Sunday , January 17 2021

UV Safety What You Should Know

UV Safety What You Should KnowWe all enjoy the radiant Florida sunshine, but ultraviolet rays can damage eyes, especially with regular or prolonged exposure. Studies and patient cases demonstrate the sun’s ultraviolet (UV) light and high energy visible light (HEV blue light) can lead to eye damage and increase the development and severity of cataracts, retinal damage and macular degeneration, and cause photokeratitis, a sunburn of the cornea that can cause vision loss for 1-2 days or longer, pterygia (wedge-shaped bumps that develop on the whites of the eyes and may spread to the cornea, blurring vision and creating irritation) and pingueculae (benign raised yellow bumps in the white of the eye).
As if that weren’t enough, some people develop tiny freckles in the iris (the colored part of the eye) that can turn into melanomas. While eye melanomas are
rare, like any cancer they can become serious if left unchecked and untreated.
Of course this doesn’t mean that everyone should avoid the sun and outdoor activities, but rather enjoy them more mindfully and responsibly, which, luckily isn’t that hard at all.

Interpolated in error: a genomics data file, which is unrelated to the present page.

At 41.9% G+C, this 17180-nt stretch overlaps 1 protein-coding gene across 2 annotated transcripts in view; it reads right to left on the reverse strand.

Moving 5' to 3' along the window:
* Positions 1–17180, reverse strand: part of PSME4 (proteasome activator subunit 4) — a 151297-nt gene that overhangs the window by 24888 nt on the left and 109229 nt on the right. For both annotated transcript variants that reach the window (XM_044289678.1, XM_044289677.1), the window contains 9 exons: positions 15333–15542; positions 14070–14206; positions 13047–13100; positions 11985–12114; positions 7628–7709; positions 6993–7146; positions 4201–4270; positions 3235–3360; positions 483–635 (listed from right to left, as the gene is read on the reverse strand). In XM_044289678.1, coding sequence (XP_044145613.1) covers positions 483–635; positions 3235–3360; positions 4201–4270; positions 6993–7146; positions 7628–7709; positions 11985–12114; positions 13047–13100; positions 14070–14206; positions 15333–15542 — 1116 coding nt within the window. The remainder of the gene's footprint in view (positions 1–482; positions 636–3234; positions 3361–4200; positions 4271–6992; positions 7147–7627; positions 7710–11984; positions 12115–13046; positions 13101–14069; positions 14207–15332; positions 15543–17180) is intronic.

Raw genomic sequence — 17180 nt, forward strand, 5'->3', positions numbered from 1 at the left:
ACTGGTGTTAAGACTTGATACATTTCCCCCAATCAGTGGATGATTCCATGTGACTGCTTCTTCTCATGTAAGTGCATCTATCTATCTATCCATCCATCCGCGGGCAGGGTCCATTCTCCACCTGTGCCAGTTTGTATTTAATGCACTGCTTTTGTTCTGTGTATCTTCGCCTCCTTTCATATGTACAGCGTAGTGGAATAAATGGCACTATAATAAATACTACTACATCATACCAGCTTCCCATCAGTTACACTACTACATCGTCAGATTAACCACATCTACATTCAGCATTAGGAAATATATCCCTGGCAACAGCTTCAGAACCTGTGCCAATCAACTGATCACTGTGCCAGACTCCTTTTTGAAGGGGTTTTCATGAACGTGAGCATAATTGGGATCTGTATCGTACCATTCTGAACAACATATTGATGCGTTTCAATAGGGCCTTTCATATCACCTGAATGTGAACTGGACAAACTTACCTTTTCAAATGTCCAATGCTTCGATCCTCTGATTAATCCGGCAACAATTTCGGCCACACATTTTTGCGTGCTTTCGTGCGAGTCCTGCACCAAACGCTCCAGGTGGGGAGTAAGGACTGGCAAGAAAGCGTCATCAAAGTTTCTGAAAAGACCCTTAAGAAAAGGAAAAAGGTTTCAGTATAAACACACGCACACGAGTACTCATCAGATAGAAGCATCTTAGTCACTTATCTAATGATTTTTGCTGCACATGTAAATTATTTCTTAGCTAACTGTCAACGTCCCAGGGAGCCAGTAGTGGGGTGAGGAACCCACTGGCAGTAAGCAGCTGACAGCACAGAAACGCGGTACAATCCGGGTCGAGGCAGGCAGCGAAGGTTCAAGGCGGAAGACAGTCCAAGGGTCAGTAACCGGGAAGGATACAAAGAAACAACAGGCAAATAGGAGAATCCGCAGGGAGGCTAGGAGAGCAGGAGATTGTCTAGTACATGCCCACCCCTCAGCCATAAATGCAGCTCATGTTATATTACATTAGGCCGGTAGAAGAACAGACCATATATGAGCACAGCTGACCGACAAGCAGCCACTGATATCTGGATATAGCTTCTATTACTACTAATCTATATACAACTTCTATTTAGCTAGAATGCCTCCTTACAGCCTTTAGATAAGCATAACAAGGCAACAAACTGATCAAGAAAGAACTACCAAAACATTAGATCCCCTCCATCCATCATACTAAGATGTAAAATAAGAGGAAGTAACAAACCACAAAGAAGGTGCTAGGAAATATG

First, invest in high-quality sunwear specifically constructed to block 100% of UVA/UVB rays and absorb most HEV radiation. “We carry a wide variety of
fashionable styles and lenses designed to provide excellent eye protection,” says Doctor of Optometry, Lindsey Walsh.
“I particularly recommend a wraparound style for higher-risk people, as they help block peripheral rays, too.”
To improve your protection, wear hats and other protective clothing and try to limit time in the sun between the hours of 10am to 2pm, when the sun is highest in the sky, particularly in environments where there may be a lot of UV “bounce,” such as water, snow, sand and concrete, which compound exposure.
Regular comprehensive eye exams can help your ophthalmologist or optometrist discover early signs of eye disease, so make sure to see your doctor every one to two years, and immediately if you notice sudden changes in your vision, floaters, flashes or other problems. You can also discuss the medications you’re taking, as some can increase your sensitivity to UV radiation and sunburn. “We can also recommend supplements to help bolster your resistance to UV exposure,” says Adria Anguita, OD. “Increasing levels of vitamin C and other key antioxidants can help protect your vision and overall health.”
Lake Eye Associates

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